Louisiana’s Senate-to-House phenomenon

By Jeremy Alford, Sarah Gamard & Mitch Rabalais


State Sen. Mike Walsworth, R-Monroe, may make a run for the House in 2019, and he joins three other senators who are eyeing a political downgrade to the lower chamber.

Also looking to make a bid for the House next term are Sens. Neil Riser, R-Columbia, and Francis Thompson, D-Delhi, who have all but officially announced for House Districts 20 and 19, respectively.

Senate President John Alario, R-Westwego, has expressed interested in House District 83, but friends suggest that he seems to be leaning against returning to his old seat.

While going from an elected body of 39 to one with 105 members might seem like a step down, the practice has become more common in Louisiana since 2007, when term limits took full effect in Louisiana.

The first lawmaker to accomplish the post-term limits feat was Noble Ellington, who was elected to the House as a Democrat in the late 1980s before moving to the Senate to face term limits. That prompted another run for the House, where his party switch to GOP helped the Republican Party capture a 53rd vote and a controlling majority.

Ellington, who now works in legislative affairs for Gov. John Bel Edwards, said the biggest differences between upper and lower were found in the numbers (39 versus 105) and the perks.

“You have an office,” he said of the Senate. “In the House, if you’re not a chairman, you don’t even have an office. Your desk is an office… (Senate staff) makes your job a little bit easier. In the House, all the studying and understanding of the bills falls on you.”

As for the numbers, Ellington was also confronted with 60 brand new representatives, few of which knew the inside jokes and departed personalities of Ellington’s original class.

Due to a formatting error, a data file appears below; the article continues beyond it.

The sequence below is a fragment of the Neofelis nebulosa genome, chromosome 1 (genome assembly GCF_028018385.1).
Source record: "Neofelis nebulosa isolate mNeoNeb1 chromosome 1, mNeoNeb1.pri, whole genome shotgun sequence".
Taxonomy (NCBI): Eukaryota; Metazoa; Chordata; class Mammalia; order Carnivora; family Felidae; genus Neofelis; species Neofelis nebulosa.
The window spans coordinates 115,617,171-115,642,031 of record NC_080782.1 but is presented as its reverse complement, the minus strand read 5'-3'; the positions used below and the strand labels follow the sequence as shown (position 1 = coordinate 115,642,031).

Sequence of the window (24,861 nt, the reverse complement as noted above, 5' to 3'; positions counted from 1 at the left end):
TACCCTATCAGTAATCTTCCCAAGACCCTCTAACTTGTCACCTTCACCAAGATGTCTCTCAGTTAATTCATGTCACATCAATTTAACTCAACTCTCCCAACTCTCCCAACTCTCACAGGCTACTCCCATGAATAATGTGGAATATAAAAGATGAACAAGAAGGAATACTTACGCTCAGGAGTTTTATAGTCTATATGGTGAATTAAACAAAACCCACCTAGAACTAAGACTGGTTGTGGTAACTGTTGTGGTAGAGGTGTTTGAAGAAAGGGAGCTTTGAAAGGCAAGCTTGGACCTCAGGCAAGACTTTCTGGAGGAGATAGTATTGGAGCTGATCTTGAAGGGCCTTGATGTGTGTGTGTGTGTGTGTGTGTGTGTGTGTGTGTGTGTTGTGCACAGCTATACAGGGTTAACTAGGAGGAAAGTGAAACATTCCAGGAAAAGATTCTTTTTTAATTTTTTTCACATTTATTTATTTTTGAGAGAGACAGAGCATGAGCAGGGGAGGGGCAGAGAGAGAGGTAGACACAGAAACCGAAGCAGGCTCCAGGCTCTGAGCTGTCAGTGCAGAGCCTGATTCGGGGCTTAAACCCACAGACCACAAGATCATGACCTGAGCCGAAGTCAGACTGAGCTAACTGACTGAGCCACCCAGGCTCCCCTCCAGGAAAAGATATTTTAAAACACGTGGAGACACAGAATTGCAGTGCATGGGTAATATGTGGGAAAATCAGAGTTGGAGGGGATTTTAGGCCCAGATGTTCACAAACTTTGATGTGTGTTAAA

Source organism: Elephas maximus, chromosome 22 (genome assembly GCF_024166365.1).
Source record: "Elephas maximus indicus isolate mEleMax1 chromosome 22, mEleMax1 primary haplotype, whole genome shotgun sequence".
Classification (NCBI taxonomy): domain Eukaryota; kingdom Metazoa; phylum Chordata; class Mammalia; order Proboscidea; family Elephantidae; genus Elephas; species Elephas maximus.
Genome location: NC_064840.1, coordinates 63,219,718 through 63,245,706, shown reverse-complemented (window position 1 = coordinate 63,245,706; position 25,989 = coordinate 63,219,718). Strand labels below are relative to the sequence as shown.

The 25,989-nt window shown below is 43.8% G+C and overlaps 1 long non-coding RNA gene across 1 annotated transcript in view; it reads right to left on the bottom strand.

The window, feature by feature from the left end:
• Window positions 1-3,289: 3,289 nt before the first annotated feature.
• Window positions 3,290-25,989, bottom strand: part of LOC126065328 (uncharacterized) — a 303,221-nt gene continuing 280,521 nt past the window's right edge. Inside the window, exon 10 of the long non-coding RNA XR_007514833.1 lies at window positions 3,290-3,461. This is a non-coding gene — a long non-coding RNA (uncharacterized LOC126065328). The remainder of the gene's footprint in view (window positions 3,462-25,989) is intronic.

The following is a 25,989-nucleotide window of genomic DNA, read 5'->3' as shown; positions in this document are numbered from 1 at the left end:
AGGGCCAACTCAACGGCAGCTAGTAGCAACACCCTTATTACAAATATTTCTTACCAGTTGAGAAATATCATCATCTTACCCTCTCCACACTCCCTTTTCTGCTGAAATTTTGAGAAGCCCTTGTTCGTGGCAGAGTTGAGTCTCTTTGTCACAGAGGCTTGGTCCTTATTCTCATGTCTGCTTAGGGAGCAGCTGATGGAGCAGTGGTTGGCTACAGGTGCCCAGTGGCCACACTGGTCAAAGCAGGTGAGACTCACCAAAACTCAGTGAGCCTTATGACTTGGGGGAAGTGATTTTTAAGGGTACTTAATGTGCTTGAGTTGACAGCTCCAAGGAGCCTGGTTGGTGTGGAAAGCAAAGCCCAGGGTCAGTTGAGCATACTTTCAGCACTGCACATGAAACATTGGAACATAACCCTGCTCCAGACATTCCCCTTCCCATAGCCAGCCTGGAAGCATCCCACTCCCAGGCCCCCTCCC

He recalled, “Because I went from the Senate back to the House, a lot of the new people who came in said, ‘What’s this old sucker doing back over here? We thought term limits were supposed to take care of the likes of him.’ I just didn’t want them to think I was part of the establishment that was bad. I think I succeeded.”

In 2011, after being turned back for speaker pro tem due to his more recent Senate roots and following his inability to grasp a chairman’s gavel, Ellington decided not to seek re-election.

“I just had enough,” he said before reflecting on legislative life prior to term limits. “The relationships were much better. There was a lot of camaraderie and friendship.”

In a recent interview, he predicted that others will soon be following in his footsteps.

“I think you’re going to see it again,” Ellington said of the rep-turned-senator-turned-rep species.

Secretary of state race still evolving

Pointing to a move that would change the dynamics of the developing race for secretary of state, Speaker Pro Tem Walt Leger, D- New Orleans, told LaPolitics of his own potential candidacy, “It seems like the timing may be right.”

Leger was heavily encouraged by his core donors to run for New Orleans mayor last year, but he opted against it — and now many of those same supporters are telling him to stand his ground for a statewide job that, by comparison, may better highlight his political strengths.